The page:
Ill-treatment, psychological abuse and torture committed by representatives of liberal states such as Britain and the US are an astonishing reality, not only in war on terror, but also in and after WWII. Given the shared memory of WWII, with narratives of a war (‘just war’?) fought against a brutal enemy, it appears hard to believe, but the stories of at least a couple of British interrogation centres where lines were actually allowed to blur are worth telling.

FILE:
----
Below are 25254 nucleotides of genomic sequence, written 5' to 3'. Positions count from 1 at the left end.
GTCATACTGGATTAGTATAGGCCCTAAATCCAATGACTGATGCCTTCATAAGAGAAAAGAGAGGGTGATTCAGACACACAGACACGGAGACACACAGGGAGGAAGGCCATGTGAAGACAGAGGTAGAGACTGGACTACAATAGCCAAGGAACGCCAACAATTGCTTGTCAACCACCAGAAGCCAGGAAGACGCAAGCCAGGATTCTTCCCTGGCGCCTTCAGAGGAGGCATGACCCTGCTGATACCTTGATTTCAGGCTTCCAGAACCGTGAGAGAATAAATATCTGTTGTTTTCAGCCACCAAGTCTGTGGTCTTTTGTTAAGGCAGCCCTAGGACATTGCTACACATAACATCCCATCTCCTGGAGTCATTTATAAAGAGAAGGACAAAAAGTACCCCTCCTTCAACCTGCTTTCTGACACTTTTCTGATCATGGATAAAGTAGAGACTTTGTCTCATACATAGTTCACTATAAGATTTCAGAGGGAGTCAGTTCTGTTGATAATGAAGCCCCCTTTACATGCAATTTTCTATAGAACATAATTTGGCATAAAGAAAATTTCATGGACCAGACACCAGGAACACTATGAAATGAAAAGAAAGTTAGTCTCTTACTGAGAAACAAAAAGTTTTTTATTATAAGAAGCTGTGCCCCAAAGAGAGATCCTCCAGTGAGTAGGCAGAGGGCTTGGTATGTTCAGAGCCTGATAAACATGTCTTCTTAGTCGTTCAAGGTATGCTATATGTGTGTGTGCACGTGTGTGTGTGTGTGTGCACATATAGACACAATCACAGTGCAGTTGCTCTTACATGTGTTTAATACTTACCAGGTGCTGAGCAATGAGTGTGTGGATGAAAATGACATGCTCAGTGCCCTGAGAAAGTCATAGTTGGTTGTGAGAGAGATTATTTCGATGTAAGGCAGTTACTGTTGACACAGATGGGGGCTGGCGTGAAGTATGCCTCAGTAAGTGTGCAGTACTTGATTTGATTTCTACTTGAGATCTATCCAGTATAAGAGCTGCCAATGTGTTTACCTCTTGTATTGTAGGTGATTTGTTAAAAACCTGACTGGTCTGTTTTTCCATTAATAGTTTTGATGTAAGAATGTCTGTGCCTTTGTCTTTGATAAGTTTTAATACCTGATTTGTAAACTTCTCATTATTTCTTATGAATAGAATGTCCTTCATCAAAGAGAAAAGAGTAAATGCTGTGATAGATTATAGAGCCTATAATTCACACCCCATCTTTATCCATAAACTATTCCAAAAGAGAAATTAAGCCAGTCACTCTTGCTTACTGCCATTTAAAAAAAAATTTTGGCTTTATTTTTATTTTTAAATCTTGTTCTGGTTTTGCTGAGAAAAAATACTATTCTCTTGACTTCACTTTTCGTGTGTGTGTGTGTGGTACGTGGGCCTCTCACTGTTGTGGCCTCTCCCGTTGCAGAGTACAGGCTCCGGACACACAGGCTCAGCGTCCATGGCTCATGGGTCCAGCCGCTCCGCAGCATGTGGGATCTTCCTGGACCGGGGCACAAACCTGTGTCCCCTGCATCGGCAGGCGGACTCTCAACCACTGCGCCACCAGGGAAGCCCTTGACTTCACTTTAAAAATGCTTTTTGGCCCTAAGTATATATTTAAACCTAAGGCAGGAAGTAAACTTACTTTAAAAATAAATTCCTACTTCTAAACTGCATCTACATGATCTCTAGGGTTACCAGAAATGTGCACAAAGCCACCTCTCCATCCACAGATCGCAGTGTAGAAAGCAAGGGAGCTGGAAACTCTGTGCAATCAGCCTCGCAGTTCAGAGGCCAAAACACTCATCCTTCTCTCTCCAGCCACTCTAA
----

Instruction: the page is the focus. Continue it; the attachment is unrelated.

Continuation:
The (in)famous London District Cage was headed by Lt. Col. Alexander Scotland. Its prisoners included war crimes suspects from the SS and the Gestapo, ‘the worst of the worst’, and the many reports of ill-treatment and torture included one by Fritz Knoechlein, who wrote a long letter complaining of the treatment he received at the Cage, where he was deprived of sleep, starved, beaten and humiliated constantly. Knoechlein was a high ranking officer in the SS, and he had been responsible of the Le Paradis massacre of May 1940, when 99 British POWs who had surrendered to his unit were machine-gunned en masse; the order was given by Knoechlein, who was later tried for war crimes and executed in Hamburg in 1949. Lt. Col. Scotland wrote a memoir in which he talks at length about the London Cage, admitting to have breached the Geneva Conventions. The book had to be submitted to censorship and was only published in 1957, after having caused a lot of distress in the Foreign Office and the MI5. More recently this story hit the headlines in the Guardian where an article appeared in November 2005 denounced it as a ‘torture centre’.